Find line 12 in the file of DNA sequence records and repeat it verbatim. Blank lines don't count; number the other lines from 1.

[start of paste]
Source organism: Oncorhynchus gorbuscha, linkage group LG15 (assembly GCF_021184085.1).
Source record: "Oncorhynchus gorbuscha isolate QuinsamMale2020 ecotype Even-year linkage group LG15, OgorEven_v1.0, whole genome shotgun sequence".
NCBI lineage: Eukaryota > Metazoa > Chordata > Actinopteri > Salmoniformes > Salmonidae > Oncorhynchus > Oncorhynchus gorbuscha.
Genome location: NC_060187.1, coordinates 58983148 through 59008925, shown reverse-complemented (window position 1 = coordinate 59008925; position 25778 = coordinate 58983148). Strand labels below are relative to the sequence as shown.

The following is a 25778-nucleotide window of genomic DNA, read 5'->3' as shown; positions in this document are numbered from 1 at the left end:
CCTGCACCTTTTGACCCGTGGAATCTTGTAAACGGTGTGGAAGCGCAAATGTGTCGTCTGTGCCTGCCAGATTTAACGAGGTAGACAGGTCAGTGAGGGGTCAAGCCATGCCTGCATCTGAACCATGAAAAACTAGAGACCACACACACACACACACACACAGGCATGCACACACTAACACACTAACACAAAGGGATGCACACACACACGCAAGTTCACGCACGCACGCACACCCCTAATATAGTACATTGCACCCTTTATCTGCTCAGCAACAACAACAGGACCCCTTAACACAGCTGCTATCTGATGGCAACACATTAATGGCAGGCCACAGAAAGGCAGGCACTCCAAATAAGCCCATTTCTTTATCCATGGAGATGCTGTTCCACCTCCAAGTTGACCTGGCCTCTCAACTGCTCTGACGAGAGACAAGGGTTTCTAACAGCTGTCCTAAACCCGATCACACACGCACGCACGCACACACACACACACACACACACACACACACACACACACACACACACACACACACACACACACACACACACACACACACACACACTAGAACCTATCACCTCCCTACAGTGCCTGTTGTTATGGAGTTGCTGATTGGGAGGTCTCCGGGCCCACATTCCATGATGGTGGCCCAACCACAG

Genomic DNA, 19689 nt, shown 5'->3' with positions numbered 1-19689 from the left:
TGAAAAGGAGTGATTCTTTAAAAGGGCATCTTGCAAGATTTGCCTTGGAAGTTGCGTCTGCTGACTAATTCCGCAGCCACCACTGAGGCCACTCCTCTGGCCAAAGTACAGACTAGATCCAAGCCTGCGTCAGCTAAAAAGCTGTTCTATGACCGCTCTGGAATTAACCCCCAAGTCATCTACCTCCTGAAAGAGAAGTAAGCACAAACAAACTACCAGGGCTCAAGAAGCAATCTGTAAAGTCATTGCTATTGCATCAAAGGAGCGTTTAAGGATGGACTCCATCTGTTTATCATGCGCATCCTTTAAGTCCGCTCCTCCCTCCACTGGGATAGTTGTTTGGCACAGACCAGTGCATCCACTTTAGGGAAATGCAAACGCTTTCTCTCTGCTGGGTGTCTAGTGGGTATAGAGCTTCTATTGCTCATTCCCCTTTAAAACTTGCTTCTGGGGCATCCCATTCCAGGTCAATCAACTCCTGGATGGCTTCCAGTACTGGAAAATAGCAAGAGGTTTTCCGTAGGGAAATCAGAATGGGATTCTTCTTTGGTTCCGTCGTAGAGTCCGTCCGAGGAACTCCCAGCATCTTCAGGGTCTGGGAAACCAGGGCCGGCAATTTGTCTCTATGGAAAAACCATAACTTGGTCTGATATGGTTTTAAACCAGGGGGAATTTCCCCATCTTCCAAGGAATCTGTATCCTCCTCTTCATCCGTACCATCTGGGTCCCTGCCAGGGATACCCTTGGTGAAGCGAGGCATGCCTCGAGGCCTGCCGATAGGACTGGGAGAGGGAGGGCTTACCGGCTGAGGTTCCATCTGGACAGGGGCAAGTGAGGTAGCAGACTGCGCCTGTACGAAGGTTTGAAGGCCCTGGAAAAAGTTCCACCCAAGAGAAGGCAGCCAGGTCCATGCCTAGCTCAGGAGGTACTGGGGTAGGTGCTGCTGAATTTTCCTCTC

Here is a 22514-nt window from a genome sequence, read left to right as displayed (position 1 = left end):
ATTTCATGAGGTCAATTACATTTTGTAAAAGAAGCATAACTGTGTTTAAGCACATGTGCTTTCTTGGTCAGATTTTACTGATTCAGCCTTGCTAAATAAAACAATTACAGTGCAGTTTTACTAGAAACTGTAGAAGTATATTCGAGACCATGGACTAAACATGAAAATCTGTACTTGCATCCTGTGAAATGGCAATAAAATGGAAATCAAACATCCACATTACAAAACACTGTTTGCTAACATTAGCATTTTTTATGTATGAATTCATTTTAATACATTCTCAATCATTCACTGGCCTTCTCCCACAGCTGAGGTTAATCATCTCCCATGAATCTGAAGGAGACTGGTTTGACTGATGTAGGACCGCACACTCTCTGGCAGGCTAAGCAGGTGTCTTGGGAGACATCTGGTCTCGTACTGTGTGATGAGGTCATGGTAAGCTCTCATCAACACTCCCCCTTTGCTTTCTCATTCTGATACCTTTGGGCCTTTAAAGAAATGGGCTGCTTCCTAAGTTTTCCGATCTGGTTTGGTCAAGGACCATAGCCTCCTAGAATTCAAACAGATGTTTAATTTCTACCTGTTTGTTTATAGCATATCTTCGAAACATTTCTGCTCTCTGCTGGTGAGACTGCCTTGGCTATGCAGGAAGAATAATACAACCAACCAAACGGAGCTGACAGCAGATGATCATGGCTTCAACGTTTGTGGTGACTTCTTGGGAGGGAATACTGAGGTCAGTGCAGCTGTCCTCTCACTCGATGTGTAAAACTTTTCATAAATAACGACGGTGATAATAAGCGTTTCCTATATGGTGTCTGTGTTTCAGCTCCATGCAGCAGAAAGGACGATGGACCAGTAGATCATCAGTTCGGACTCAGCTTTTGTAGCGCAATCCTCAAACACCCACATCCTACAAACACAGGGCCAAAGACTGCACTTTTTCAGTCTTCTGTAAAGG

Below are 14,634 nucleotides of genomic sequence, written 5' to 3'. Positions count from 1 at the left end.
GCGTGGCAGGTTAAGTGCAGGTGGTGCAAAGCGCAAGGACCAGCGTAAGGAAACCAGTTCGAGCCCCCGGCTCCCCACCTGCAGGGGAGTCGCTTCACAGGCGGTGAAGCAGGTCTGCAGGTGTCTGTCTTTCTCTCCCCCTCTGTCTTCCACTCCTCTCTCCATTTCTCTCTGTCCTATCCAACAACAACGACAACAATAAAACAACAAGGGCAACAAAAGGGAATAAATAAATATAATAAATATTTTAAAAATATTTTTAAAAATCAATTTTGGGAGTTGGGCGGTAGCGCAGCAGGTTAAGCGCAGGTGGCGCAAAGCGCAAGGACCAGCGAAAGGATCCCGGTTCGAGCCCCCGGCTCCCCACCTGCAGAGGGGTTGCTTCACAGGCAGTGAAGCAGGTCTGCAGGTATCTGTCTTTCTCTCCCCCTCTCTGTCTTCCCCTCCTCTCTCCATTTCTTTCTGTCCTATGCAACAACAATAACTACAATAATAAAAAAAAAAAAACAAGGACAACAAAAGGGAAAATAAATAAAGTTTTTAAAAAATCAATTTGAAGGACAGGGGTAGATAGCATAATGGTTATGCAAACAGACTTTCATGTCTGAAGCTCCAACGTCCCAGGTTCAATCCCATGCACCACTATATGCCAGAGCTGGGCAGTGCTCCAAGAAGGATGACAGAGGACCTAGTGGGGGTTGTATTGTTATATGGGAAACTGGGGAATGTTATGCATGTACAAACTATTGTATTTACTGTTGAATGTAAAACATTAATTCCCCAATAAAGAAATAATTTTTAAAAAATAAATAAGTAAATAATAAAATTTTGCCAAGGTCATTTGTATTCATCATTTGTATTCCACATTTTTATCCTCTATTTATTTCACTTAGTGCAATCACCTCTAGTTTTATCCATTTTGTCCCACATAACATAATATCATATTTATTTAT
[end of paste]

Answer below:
GCGTGGCAGGTTAAGTGCAGGTGGTGCAAAGCGCAAGGACCAGCGTAAGGAAACCAGTTCGAGCCCCCGGCTCCCCACCTGCAGGGGAGTCGCTTCACAGGCGGTGAAGCAGGTCTGCAGGTGTCTGTCTTTCTCTCCCCCTCTGTCTTCCACTCCTCTCTCCATTTCTCTCTGTCCTATCCAACAACAACGACAACAATAAAACAACAAGGGCAACAAAAGGGAATAAATAAATATAATAAATATTTTAAAAATATTTTTAAAAATCAATTTTGGGAGTTGGGCGGTAGCGCAGCAGGTTAAGCGCAGGTGGCGCAAAGCGCAAGGACCAGCGAAAGGATCCCGGTTCGAGCCCCCGGCTCCCCACCTGCAGAGGGGTTGCTTCACAGGCAGTGAAGCAGGTCTGCAGGTATCTGTCTTTCTCTCCCCCTCTCTGTCTTCCCCTCCTCTCTCCATTTCTTTCTGTCCTATGCAACAACAATAACTACAATAATAAAAAAAAAAAAACAAGGACAACAAAAGGGAAAATAAATAAAGTTTTTAAAAAATCAATTTGAAGGACAGGGGTAGATAGCATAATGGTTATGCAAACAGACTTTCATGTCTGAAGCTCCAACGTCCCAGGTTCAATCCCATGCACCACTATATGCCAGAGCTGGGCAGTGCTCCAAGAAGGATGACAGAGGACCTAGTGGGGGTTGTATTGTTATATGGGAAACTGGGGAATGTTATGCATGTACAAACTATTGTATTTACTGTTGAATGTAAAACATTAATTCCCCAATAAAGAAATAATTTTTAAAAAATAAATAAGTAAATAATAAAATTTTGCCAAGGTCATTTGTATTCATCATTTGTATTCCACATTTTTATCCTCTATTTATTTCACTTAGTGCAATCACCTCTAGTTTTATCCATTTTGTCCCACATAACATAATATCATATTTATTTAT